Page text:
The use of "encumbered" to describe the application of the technology described by the article feels inappropriate. Would an editor please consider reviewing this document and revising it? 188.8.131.52 (talk) 18:57, 25 August 2009 (UTC)
Actually 'encumbered' seems pretty neutral to me. Calling it "restrictions management" or "antiBitTorrent technology" or something just strikes me as being overly complicated and politically motivated for/against DRM. 184.108.40.206 (talk) 08:30, 19 November 2012 (UTC)
IPR no longer appears in the article.
There is a rumor that PlayReady secures more than just DRM media files. I do not mean that it checks if Windows is original. I have heard it may be used to find other illegal software instaled on a computer.
Can anybody proof that to be right or wrong?
This one statement discredits the entire article: "It is intended to be platform independent". REALLY? Just exactly how many Linux releases of PlayReady DRM has Microsoft released since 2007? Oh, that's right. NONE. 220.127.116.11 (talk) 21:59, 4 August 2012 (UTC) chriv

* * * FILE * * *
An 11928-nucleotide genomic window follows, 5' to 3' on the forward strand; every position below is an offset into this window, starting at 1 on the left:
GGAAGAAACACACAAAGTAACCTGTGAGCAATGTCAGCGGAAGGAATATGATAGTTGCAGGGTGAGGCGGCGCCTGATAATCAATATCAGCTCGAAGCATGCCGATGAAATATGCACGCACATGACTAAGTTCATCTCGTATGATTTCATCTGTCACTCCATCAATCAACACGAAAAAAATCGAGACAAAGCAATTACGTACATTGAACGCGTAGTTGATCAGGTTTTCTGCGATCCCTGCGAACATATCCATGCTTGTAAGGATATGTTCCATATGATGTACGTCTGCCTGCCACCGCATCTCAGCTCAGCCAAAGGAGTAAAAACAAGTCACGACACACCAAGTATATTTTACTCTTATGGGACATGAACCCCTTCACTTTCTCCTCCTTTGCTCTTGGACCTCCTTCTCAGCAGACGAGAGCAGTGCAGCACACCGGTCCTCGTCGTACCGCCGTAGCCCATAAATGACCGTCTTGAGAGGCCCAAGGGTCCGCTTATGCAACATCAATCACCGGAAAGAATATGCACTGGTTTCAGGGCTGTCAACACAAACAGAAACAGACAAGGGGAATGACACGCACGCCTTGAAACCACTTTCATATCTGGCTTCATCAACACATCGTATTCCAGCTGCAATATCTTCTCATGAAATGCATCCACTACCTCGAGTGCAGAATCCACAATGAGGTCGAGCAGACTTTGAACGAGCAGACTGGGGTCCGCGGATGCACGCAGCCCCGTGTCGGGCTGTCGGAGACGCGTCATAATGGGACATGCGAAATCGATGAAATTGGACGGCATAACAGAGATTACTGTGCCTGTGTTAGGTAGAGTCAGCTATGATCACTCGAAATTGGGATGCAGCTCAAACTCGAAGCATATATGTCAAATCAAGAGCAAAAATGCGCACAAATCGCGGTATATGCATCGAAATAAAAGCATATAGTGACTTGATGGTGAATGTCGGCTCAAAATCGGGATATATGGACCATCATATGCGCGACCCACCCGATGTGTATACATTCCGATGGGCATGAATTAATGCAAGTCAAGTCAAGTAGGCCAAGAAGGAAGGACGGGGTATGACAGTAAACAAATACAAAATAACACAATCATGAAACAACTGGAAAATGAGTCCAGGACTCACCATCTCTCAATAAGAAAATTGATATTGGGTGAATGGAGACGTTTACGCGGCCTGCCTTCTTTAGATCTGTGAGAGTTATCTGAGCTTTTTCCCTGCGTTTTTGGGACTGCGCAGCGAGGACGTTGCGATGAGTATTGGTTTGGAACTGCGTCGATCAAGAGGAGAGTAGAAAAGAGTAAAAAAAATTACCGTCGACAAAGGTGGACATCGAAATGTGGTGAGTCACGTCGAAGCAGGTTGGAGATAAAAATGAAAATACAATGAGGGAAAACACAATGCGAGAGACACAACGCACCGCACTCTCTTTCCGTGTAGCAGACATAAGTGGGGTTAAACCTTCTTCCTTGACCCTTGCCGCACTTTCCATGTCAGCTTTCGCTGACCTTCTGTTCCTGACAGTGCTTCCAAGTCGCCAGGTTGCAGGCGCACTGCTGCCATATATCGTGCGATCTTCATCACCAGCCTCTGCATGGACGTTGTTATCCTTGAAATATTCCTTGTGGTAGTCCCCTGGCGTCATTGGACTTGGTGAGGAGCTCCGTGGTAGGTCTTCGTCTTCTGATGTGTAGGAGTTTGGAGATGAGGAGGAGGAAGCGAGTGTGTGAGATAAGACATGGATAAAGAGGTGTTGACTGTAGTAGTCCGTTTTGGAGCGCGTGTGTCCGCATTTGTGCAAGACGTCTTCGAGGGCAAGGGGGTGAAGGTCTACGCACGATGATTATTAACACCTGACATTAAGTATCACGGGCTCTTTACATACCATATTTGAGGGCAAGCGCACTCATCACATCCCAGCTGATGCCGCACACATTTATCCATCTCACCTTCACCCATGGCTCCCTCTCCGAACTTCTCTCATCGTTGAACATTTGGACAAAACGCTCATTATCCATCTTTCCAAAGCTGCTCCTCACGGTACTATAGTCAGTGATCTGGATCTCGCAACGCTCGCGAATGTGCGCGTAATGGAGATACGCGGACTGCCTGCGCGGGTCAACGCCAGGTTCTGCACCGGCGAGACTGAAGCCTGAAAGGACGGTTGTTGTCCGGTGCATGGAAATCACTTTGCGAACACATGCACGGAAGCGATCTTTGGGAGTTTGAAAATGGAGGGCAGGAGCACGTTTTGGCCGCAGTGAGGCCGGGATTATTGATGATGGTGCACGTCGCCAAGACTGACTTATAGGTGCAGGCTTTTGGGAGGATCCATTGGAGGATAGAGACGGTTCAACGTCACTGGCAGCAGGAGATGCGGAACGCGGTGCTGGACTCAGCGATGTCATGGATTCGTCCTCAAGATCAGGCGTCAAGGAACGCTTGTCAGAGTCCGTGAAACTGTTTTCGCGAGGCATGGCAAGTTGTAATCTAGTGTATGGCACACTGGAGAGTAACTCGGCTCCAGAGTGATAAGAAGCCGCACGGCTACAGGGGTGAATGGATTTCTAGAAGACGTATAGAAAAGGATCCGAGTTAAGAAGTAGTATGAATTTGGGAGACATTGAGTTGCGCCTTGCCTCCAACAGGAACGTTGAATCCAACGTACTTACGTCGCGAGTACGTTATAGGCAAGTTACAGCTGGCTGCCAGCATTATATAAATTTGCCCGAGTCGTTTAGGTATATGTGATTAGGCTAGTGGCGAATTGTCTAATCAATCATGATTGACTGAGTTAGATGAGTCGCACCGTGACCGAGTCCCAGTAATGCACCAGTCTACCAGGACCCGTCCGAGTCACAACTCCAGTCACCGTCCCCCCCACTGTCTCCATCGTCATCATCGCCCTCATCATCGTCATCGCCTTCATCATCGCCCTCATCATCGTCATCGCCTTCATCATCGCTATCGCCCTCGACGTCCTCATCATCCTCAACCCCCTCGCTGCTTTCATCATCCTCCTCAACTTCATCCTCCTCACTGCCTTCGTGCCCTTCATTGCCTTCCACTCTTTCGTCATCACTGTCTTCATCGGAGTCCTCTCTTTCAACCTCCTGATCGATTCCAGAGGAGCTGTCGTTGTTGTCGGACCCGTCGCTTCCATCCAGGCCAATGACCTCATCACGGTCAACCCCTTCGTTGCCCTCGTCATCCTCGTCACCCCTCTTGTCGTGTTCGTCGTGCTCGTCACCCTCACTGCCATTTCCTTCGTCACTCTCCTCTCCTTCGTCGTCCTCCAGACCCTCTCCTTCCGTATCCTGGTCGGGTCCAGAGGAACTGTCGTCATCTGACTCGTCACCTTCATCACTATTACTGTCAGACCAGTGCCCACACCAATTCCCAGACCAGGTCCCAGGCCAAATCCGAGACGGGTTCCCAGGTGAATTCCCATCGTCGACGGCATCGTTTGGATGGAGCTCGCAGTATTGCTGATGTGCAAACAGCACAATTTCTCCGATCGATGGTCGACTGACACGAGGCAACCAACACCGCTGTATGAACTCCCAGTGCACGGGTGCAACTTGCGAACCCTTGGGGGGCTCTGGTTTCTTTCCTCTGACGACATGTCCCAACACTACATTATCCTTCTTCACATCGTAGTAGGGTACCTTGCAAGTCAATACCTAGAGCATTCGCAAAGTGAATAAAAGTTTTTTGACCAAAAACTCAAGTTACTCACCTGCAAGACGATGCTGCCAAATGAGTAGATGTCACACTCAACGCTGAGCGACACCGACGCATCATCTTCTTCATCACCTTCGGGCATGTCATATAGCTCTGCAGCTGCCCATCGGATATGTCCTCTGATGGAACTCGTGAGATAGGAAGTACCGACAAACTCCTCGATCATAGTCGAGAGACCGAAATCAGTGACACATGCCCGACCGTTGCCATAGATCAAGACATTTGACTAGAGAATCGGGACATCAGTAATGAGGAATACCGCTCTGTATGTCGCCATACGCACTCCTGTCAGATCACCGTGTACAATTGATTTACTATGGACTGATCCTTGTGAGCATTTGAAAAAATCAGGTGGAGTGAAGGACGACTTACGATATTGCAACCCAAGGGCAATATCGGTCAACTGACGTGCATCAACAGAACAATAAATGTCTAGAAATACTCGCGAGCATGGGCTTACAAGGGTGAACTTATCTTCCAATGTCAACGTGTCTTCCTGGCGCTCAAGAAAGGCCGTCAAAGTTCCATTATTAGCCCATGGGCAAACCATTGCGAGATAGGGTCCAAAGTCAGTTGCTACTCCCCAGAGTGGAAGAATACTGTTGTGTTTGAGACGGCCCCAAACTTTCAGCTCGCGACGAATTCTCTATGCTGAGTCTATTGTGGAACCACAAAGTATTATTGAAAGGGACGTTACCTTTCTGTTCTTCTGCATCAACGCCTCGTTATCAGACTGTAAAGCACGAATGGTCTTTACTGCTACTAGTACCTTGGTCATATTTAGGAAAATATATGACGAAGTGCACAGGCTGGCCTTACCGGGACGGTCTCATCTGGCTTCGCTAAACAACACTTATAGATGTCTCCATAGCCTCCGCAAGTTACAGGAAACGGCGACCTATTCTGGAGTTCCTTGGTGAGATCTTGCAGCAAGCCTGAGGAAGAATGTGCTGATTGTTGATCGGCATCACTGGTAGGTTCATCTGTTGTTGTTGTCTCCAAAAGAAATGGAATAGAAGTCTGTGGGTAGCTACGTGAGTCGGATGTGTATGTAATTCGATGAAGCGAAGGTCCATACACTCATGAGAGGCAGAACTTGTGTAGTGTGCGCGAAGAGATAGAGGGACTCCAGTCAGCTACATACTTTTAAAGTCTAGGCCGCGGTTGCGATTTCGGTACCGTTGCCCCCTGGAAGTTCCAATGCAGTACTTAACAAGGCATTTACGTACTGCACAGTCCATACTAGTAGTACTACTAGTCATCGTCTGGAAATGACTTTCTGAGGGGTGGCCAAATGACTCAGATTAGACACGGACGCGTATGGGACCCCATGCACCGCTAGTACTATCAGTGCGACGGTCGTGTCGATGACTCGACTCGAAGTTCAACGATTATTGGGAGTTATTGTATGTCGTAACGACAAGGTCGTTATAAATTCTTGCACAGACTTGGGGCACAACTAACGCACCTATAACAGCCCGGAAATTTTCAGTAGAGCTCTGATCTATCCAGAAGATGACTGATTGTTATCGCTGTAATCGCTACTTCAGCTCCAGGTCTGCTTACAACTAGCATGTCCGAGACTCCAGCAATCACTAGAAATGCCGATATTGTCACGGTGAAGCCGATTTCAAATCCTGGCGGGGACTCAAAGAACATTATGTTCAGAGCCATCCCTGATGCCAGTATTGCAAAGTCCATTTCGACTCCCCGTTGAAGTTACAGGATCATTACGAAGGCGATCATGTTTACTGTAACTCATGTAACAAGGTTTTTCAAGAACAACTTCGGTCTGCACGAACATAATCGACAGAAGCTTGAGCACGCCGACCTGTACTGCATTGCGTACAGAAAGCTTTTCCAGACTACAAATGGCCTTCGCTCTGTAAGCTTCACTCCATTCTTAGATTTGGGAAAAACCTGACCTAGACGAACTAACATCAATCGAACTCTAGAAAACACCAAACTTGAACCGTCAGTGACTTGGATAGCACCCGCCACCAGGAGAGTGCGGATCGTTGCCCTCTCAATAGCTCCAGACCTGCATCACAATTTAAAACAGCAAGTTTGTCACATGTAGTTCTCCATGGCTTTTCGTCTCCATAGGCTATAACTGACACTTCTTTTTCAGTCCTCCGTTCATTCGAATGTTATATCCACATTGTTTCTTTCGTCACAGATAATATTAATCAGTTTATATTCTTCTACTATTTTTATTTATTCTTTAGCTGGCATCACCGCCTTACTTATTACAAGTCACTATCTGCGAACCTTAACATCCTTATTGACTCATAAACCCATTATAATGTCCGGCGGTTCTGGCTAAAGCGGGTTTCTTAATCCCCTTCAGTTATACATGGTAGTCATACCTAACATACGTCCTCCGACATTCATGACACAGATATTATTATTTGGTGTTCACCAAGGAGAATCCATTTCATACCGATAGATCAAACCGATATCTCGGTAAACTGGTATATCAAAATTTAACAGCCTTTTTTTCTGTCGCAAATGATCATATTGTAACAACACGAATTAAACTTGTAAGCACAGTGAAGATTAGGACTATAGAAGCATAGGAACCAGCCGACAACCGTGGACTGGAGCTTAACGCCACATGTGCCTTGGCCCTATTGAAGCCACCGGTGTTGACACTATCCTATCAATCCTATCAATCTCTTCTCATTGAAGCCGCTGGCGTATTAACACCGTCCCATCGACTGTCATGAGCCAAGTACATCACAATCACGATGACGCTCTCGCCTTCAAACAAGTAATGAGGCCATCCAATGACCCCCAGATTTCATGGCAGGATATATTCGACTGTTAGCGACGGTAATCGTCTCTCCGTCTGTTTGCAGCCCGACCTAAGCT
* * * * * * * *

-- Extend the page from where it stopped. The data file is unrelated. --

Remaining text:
"But Microsoft has never developed or released a version of its PlayReady DRM for any Linux distribution." In fact, the Roku systems and the Android platform are both running Linux. It would be more accurate to say that no free (as in unencumbered) distribution such as Ubuntu has it. There is currently a way to run Silverlight 4 under Wine with the Firefox browser and thus view sites like Netflix, but this might (will) get 'fixed' in an update. The most trivial way would be for Netflix to require an upgrade to Silverlight 5.
And for the people saying encumbered is not a 'politically-correct' term, it's actually pretty much the whole point of DRM. You don't want just anybody knowing how to decrypt the secret sauce! Use of the other terms tend to lead towards this looking like PR/advertising... 18.104.22.168 (talk) 08:26, 19 November 2012 (UTC)